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FORT ST. JOHN, B.C. – Peace River North MLA Dan Davies says residents must address the stigma surrounding drug use and overdose to prevent toxic drug deaths.

Davies is a member of the Select Standing Committee of Health with the Legislative Assembly of British Columbia. His remarks come after the committee released a report on the drug toxicity crisis on Tuesday.

“We have a preconceived notion of who we think is the person overdosing, and it’s not who most people think it is. Young men working in the resource sector are predominantly the people that are dying,” Davies said.

Northeast B.C. has the highest per capita death rate for overdose deaths, making this issue close to home for him.

“When someone passes away of cancer, heart disease or kidney disease, people will talk about that, raising awareness of those issues. But if someone tragically dies of an overdose, there’s silence. Nobody wants to talk about it,” he continued.

The committee’s 75-page report contains 37 recommendations to end the public health emergency.

One of those recommendations is an increase in funding for public awareness and anti-stigma initiatives.

“I think one of the biggest steps is to move this issue into a healthcare issue. I think it’s important to work around that whole stigma piece that is keeping this in the closet. This is why people are dying at home alone,” Davies said.

He adds that he’d like to see more resources in the Peace region, which is disproportionately impacted by this crisis and doesn’t have any detox services locally.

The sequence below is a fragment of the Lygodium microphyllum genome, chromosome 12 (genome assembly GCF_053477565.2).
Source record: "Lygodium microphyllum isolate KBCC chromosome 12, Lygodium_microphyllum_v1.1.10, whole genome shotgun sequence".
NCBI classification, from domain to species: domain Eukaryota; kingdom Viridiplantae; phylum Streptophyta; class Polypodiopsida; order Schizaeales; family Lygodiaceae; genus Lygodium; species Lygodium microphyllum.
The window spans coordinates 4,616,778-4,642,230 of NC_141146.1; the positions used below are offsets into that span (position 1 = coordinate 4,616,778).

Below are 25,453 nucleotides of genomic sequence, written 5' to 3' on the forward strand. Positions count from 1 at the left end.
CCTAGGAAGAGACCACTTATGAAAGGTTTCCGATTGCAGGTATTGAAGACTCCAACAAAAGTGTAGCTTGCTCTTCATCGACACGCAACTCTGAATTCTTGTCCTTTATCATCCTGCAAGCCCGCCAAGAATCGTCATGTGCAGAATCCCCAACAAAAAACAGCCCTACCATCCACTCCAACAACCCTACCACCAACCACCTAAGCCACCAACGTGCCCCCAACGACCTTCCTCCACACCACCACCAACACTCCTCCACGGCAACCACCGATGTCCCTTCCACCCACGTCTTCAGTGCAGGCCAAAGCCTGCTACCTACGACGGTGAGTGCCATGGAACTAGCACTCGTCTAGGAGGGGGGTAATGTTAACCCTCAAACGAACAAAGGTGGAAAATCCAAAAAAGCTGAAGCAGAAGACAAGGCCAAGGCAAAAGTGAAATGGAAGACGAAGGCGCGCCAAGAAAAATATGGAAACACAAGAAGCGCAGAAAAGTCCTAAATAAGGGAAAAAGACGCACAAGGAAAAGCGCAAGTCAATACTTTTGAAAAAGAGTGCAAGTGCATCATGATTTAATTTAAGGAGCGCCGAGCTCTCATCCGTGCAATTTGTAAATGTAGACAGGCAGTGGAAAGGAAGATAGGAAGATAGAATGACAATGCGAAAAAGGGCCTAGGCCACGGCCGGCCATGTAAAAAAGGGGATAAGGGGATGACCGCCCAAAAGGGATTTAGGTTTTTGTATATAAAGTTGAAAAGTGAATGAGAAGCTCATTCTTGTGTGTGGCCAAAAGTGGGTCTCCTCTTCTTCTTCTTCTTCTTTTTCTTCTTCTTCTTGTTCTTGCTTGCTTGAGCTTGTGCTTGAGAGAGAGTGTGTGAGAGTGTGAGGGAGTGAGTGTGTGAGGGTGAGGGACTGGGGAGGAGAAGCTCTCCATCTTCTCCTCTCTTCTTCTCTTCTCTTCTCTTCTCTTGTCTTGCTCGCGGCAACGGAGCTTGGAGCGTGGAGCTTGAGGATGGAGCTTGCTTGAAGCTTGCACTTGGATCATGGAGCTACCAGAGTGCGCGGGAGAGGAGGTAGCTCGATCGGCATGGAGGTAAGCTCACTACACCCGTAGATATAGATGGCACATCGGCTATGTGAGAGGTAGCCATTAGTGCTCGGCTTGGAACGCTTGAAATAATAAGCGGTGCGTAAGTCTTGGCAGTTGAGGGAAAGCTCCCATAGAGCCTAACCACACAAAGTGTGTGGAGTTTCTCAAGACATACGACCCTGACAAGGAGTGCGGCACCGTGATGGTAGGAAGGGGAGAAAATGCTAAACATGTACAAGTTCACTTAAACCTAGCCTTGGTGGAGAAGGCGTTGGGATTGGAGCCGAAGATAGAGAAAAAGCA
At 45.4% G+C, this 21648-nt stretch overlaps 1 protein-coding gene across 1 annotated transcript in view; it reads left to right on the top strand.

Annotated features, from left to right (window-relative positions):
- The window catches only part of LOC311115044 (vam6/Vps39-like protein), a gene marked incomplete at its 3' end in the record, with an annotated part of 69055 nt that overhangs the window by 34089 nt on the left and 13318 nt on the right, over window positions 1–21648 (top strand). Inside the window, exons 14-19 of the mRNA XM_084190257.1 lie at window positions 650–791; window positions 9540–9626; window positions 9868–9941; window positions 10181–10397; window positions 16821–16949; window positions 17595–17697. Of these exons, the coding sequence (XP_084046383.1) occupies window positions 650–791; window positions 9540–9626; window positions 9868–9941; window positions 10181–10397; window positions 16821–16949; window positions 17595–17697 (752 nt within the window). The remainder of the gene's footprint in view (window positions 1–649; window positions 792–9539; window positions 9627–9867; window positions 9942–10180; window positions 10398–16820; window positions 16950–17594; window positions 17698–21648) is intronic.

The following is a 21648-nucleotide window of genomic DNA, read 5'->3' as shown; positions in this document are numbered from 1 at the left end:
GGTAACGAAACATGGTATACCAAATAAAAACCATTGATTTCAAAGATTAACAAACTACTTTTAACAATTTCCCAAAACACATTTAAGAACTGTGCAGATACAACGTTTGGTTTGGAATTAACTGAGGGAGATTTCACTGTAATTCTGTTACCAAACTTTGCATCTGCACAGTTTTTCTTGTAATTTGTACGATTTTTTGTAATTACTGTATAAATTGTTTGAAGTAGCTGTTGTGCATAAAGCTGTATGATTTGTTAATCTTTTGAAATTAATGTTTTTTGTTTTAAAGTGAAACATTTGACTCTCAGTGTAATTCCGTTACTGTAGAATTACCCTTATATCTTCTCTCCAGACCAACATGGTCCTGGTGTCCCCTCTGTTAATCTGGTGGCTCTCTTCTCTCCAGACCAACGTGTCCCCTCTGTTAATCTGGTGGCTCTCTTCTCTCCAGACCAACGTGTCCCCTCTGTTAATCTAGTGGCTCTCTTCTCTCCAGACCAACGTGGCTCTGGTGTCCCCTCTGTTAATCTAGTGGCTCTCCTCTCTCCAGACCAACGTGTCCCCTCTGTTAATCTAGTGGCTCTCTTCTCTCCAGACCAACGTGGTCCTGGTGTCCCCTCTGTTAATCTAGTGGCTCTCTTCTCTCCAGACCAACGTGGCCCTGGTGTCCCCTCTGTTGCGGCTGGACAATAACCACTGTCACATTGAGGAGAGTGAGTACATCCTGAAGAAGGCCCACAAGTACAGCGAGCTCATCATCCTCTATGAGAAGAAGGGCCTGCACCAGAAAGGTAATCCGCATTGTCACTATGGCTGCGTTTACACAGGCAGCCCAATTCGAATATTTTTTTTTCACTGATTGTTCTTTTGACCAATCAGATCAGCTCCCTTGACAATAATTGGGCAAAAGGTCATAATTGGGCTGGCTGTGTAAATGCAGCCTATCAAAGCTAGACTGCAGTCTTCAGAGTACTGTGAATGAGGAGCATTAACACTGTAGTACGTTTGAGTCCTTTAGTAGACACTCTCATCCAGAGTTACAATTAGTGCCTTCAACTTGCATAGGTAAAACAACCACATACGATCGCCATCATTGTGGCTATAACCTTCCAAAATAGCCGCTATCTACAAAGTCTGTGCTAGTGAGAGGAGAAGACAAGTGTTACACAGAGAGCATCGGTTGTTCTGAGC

He says he’s heard from “numerous” people who have taken the first step to get help, only to be told they’d have to wait a few weeks to get treatment in Prince George.

“That doesn’t work. That’s a death sentence to that person. So we need the government to be stepping up and looking at creative ways to get people into the treatment they need and make sure that the resources are available here,” he said.

In August 2022, Northeast B.C. reported one overdose, bringing the death toll in the region to 15 so far this year. The month with the most drug toxicity deaths recorded in the region was January 2022, with five.

Other recommendations within the report include scaling up the continuum of care to include housing, employment, income and mental health supports, funding Indigenous-led and Indigenous-designed trauma-informed services and expanding supports and resources to family members of people who use drugs, including those who have lost loved ones to the overdose crisis.

To view the Health Committee’s full report, click here.

Energeticcity.ca recently started Code Grey, a series delving into the issues facing health care in Northeast B.C. Part two was released last week, while part one was released in late September.

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Spencer HallInvestigative Reporter

Spencer Hall is a news reporter for energeticcity.ca and a recent graduate of the British Columbia Institute of Technology’s Radio Arts & Entertainment program. Growing up in Northwest B.C. made Spencer aware of the importance of local journalism, independent media, and reconciliation. In his spare time, you can find Spencer reading, playing video games, or at the FSJ dog park with his dog, Teddy.